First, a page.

Frederick Edward Maning

Is your surname Maning?

Research the Maning family

Frederick Edward Maning's Geni Profile

Share your family tree and photos with the people you know and love

  • Build your family tree online
  • Share photos and videos
  • Smart Matching™ technology
  • Free!


Frederick Edward Maning

Birthplace: Johnville, County Dublin, Ireland
Death: Died in City of London, Greater London, UK
Place of Burial: Symonds Street Cemetery, Auckland, New Zealand
Immediate Family:

Son of Frederick Maning
Husband of Moengaroa
Father of Hauraki Hereward Maning; Susan Maning; Maria Amina Maning and Mary Maning

Managed by: Jason Scott Wills
Last Updated:
view all

Immediate Family

About Frederick Edward Maning

Frederick Edward Maning (5 July 1812 – 25 July 1883) was a notable early settler in New Zealand, a writer and judge of the Native Land Court. He published two books under the pseudonym of "a Pakeha Maori."

Maning was born in Johnville, County Dublin, Ireland, the eldest son of moderately wealthy, Protestant Anglo-Irish parents. His father, Frederick Maning, emigrated to Van Diemen's Land in 1824 with his wife and three sons to take up farming. Young Maning became a skilled outdoorsman, and built up the physical strength to match his six foot, three inch stature. In 1829, his father became a customs officer in Hobart and moved there with his family. It is quite likely that Maning participated in the infamous Black Line and at least witnessed aspects of the Black War. He reportedly did not speak of this period much in his later life. It is possible that these incidents may have contributed to his decision to leave Hobart. By 1832, Frederick had left home to manage a remote outpost in the north of Tasmania. Soon after, Frederick decided to pursue his fortune in New Zealand.

Maning arrived in the Hokianga area at age 22, on 30 June 1833, and lived among the Ngā Puhi Māori. With Maning's physical skills and great stature, as well as his considerable good humor, he quickly gained favor with the tribe. He became known as a Pākehā Māori (a European turned native) and his arrival in New Zealand is the subject of the first chapters of his book Old New Zealand.

In 1837, he sold his property and returned to Hobart. He returned to Hokianga in March, 1839 and in September purchased 200 acres (0.8 km²) for a farm at Onoke. He built a house there that was standing until destroyed by fire in 2004. He took a Māori wife, Moengoroa, and they had four children,Susan, Maria Amina, Hauraki Hereward and Mary.

In 1840, Maning acted as a translator at meetings about the Treaty of Waitangi, and he advised the local Māori to not sign. His vocal opposition to the Treaty was primarily because he had settled with the Māori precisely to escape from the restrictions of European civilization. He feared that the introduction of European style law would put a damper on his lifestyle and on his entrepreneurial trading activities. He warned the Māori that European colonization would degrade them. Governor William Hobson countered by telling the Māori that without British Law, lawless self-interested Europeans without any regard for Māori rights would soon take all their land. Maning's book Old New Zealand is, in part, a lament for the lost freedom enjoyed before European rule. In 1845-1846, during the Māori Wars, he sometimes used his influence with the Māori to intercede on behalf of settlers. He also organized supplies to the government's Māori supporters. However, he wrote his second book, A history of the war in the north of New Zealand against the chief Heke from the perspective of an imaginary supporter of Hone Heke, who was one of the principal antagonists opposing the government. Maning may even have actually fought with Hone Heke against one of Tāmati Wāka Nene's allies, the Hokianga chief, Makoare Te Taonui in the The Battle of Te Ahu Ahu. But this seems unlikely as he was known to have sided with the government and Waka Nene by the end of the war.<NZ herald nov 13 ,1863>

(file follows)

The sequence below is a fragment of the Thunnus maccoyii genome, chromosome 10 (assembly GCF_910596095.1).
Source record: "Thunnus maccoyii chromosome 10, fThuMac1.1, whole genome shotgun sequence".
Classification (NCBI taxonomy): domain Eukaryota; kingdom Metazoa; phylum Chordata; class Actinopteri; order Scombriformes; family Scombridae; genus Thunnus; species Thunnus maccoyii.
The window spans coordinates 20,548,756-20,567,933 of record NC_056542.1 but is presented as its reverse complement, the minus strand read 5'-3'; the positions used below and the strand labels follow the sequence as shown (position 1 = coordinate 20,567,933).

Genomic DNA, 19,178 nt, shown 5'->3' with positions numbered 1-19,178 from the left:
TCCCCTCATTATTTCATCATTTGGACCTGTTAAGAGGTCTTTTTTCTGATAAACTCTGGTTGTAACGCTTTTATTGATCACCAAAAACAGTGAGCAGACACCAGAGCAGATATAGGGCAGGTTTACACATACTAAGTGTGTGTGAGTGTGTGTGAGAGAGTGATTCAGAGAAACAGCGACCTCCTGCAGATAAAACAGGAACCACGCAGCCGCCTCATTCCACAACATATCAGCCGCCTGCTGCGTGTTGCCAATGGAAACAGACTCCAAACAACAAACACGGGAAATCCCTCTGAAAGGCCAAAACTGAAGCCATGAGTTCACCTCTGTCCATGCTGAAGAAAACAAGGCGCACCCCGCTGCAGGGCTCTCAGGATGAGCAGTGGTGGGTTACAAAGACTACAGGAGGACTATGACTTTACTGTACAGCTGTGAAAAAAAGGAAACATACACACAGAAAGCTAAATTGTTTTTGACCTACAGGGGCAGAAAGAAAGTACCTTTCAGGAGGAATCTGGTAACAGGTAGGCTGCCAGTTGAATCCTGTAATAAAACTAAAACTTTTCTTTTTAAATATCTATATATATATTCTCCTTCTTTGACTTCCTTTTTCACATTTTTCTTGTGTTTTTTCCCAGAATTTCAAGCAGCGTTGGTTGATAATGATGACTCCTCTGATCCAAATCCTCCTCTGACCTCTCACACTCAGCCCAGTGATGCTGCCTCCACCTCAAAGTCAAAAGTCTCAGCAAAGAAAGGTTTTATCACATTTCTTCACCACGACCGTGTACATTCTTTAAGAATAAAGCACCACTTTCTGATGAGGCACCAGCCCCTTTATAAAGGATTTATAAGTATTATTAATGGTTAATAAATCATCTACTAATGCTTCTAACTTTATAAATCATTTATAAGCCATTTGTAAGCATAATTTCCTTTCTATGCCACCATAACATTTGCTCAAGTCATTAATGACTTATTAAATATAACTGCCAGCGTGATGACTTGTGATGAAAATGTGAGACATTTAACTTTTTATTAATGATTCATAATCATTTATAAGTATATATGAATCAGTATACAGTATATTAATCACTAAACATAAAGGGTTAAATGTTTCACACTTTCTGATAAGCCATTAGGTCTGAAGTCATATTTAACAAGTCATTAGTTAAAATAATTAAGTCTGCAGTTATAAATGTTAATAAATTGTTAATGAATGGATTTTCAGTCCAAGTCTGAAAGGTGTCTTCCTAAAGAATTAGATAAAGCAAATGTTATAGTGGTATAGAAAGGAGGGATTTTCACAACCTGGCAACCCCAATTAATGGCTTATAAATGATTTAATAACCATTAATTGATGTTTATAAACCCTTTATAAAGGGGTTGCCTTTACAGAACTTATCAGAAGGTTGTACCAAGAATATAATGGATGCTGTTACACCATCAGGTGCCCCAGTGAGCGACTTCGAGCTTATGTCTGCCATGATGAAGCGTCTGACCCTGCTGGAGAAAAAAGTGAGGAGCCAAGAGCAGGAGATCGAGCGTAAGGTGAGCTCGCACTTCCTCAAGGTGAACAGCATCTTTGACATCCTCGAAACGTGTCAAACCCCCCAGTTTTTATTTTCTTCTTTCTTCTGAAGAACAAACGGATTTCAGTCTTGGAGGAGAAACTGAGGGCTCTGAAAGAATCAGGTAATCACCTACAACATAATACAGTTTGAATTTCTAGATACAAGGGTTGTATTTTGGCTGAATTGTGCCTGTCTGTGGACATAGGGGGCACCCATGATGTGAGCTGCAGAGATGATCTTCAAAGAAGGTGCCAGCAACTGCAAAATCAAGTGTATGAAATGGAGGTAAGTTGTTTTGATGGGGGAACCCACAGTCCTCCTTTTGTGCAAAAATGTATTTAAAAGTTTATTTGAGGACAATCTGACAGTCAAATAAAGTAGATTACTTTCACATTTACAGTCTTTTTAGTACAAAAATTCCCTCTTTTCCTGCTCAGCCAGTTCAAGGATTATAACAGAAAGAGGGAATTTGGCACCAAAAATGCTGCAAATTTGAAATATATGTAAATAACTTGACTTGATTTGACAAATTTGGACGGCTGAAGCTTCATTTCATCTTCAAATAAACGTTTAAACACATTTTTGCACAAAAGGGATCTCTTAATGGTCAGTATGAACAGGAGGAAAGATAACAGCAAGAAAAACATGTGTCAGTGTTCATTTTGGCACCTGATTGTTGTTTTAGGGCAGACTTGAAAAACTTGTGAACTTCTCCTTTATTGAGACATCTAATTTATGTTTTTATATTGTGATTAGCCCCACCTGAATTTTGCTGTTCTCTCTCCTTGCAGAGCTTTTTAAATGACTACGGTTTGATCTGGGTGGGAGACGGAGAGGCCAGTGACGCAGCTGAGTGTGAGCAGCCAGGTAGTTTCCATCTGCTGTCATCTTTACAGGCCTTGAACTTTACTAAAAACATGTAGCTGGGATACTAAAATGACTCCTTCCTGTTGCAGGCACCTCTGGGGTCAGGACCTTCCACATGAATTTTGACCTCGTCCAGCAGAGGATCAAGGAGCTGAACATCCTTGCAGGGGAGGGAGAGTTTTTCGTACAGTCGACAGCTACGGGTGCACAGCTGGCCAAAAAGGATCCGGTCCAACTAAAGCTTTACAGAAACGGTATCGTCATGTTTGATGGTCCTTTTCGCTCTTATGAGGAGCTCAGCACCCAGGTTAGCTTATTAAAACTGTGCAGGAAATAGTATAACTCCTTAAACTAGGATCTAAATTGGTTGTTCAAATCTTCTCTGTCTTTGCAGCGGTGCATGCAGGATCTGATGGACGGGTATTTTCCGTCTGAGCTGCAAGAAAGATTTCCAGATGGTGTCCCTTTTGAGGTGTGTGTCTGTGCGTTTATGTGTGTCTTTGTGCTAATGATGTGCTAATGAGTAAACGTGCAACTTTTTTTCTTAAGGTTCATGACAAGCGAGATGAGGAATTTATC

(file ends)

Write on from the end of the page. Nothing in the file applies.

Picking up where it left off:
Through the 1850s, Maning primarily occupied himself with timber and gum trade. In the early 1860s, he retired from business activities. In 1865, he entered the public service as a judge of the Native Land Court, where his unequalled knowledge of the Māori language, customs, traditions and prejudices was of solid value. He retired in 1876 although he helped conduct a major land court hearing at Taupo in 1881. He became estranged from his children in his later years.

In November 1882, he went to London for an operation; however, he died there on 25 July 1883 of cancer. At his wish, his body was taken back to New Zealand and buried in December, 1883, in the Symonds Street Cemetery in Auckland.

Maning is chiefly remembered as the author of two short books, Old New Zealand and History of the War in the North of New Zealand against the Chief Heke. Both books have been reprinted many times and have become classics of New Zealand literature.

view all

Frederick Edward Maning's Timeline

July 5, 1812
Johnville, County Dublin, Ireland
September 8, 1845
Age 33
June 25, 1883
Age 70
Symonds Street Cemetery, Auckland, New Zealand
July 25, 1883
Age 71
City of London, Greater London, UK